Michael Bay Answers Critics of His Upcoming Easter Movie
by Michael Bay
Let me begin by saying that it was not my intention to offend anyone. To the degree that I may have done so, I fully apologize on behalf of both Universal Studios and myself.
That being said, I think it worth noting that most of those critics sharpening their swords have yet to actually see Easter: The Rise of Jesus. Our advanced screenings have been limited to a few producers, staff, and specially invited guests. It is quite likely, therefore, that anything you’ve read on the Internet about the movie is coming to you second, third, or even fourth hand.
Allow me then to ignore all of those wild and untrue rumors about the move, and focus instead on those actual elements of the movie, which, having been leaked without my knowledge or consent, are causing a small amount of controversy in small, closed-minded circles.
To that end, let me first address the so-called “outrage” over our casting decisions.
Neither Universal Studios nor myself, nor anyone else involved with greenlighting the production are fools. We all knew the casting of Vin Diesel as Jesus would be controversial. We also knew that, artistically, he was the only choice. Vin was also our first choice. Rumors that Channing Tatum had initially been inked are just that: rumors.
Yes, we did speak briefly with Kevin James during the initial conceptual stages, since it was right in between the releases of Mall Cop and Zookeeper and Kevin’s Q score was off the charts. Despite his potential draw, however, we recognized that Easter: The Rise of Jesus was above all a historic period piece that would require a commitment to realism if audiences were going to connect. And as much as I love Kevin, I just couldn’t picture audiences buying his single-handed defeat of the Pharisees’ ninja assassins in the adrenaline-soaked moneychangers scene. Haters can say what they want about Vin, but let me tell you: when you see Vin Diesel decapitate a Roman centurion with a single roundhouse kick, you mother-fucking believe it. All of these criticisms of Vin — and all our other castings — miss the artistic nuance we were trying to bring to the project.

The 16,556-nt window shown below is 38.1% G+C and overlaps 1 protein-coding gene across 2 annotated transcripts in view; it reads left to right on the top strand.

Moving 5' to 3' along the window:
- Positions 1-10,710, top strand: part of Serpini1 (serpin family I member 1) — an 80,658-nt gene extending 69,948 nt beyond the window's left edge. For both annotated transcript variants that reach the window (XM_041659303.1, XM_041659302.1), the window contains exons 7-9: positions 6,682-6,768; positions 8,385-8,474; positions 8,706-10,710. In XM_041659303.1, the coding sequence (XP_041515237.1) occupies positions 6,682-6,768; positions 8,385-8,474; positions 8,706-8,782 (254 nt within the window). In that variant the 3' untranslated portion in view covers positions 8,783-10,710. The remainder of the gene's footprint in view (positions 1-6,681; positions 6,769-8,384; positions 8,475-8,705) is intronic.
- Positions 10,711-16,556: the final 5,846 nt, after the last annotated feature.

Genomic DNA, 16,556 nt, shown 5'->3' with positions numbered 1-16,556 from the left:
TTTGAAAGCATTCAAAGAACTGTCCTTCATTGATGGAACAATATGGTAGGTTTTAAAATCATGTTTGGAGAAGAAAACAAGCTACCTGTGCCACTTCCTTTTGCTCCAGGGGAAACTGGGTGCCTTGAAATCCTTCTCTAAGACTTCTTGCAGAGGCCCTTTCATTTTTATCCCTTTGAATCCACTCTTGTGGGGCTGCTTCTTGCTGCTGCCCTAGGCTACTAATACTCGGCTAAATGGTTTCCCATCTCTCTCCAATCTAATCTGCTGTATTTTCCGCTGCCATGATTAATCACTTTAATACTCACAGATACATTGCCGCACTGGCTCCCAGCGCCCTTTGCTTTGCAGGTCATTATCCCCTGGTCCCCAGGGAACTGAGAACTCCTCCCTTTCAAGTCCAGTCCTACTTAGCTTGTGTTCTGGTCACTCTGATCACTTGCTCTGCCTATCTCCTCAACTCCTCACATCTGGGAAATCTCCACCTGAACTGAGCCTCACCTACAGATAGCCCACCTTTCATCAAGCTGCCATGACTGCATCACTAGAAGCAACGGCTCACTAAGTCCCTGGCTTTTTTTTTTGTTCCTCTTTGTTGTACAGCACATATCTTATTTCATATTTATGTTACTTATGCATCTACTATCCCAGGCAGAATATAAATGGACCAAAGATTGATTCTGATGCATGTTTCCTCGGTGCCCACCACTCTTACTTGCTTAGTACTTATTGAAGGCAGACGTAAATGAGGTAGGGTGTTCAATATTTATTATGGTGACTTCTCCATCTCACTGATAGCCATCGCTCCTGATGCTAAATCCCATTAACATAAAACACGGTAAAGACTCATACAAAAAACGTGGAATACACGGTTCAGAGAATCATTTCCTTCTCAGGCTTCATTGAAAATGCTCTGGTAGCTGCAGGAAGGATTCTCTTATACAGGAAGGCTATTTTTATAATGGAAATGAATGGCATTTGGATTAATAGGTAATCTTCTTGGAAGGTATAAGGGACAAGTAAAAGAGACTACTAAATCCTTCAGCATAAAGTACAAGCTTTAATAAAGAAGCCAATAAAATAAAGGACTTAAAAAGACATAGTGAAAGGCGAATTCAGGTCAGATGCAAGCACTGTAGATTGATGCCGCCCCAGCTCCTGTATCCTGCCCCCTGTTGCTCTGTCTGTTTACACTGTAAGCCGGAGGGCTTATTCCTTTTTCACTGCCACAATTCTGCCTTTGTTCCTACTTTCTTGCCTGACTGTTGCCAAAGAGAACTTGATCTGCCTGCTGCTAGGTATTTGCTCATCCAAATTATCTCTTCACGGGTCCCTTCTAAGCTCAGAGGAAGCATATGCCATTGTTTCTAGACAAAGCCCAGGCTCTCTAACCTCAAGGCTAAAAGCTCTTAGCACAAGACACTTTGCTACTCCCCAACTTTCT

And that’s probably as good a segue as any to go into the apostle controversy.
Do I know that the real Jesus chose twelve apostles? Of course I do. Did Jesus know that teams of over six don’t focus-group well? Probably not. So when you think about it, it’s really a wash.
Universal and I decided that by reducing the team to five apostles, we could create in each a kind of amalgam of multiple apostles that represented the raw essence of what the original twelve stood for — five “apostle archetypes,” if you will. For example, Judas was obviously the archetype villain, and you need to have that character in any story. But we also wanted a character that would be the personification of friendly, folksy wisdom and support, and I have to say I thought Wilfred Brimley was fabulous as the apostle Pops. The comic relief of Rob Schneider’s apostle Cheeky was no less valuable to the story, and I believe that Mila Kunis and Megan Fox were practically born to play their respective sexy girl-next-door and sexy bad-girl apostle archetypes. And young Jaden Smith’s character Saber was the very embodiment of that most beloved and treasured of all archetype apostles: the hot young male who tests well with the 12-19 demographic while still counting as a minority hire.
As for all those historian-wanna-be-s who are so damn upset about the film’s supposed “anachronisms,” well, cry my a frickin’ river. Hey, were you alive in the year 100, or 200, or whenever it was Jesus lived? No, you weren’t. So the truth of it is, you don’t know what women’s swimwear looked like, nor do you know whether or not they wore it to wash horse carts with sponges and hoses in slow motion. And you’re seriously going to tell me that Satan can appear as a lion, a snake and a bush, but somehow he lacks the power to appear as a 30-foot tall warrior robot with lasers and rocket launchers? Please.
Finally, I probably need to address what has become Easter: The Rise of Jesus’s biggest controversy: the film’s ending. I swear, if I had a dollar for every so-called “film critic” out there who pointed out that Jesus and Judas are supposed to die in the end, or declare from their ivory towers that without Christ’s ultimate sacrifice the entire Easter story loses its very meaning, then I still wouldn’t have the tiniest fraction of what this film was optioned for, so they can all kiss my fucking ass.
Look, I get that the Bible has a very particular story line. But whoever wrote the Bible wasn’t contractually obligated to produce two sequels to Jesus’ story. Hell, they didn’t even bother to ever choose between the four rewrites. So, yeah, I get that we tell a very slightly different story than did Mark, or John, or… or… I want to say Karl? Never mind, it’s not important. My point is that when you’re one and out, dying on the cross makes sense. But when you have that one-in-a-million will-they-or-won’t-they chemistry between two stars like Vin’s Jesus and Kristen Stewart’s Mary Magdalene, you don’t just toss that aside for non-franchise peanuts.
So to all of the haters, let me quote Shakespeare (or maybe Aristotle): Let you who have not sinned cast the first stone. And please, wait to see Easter: The Rise of Jesus before you make that judgment.
It opens Easter weekend in a theatre near you.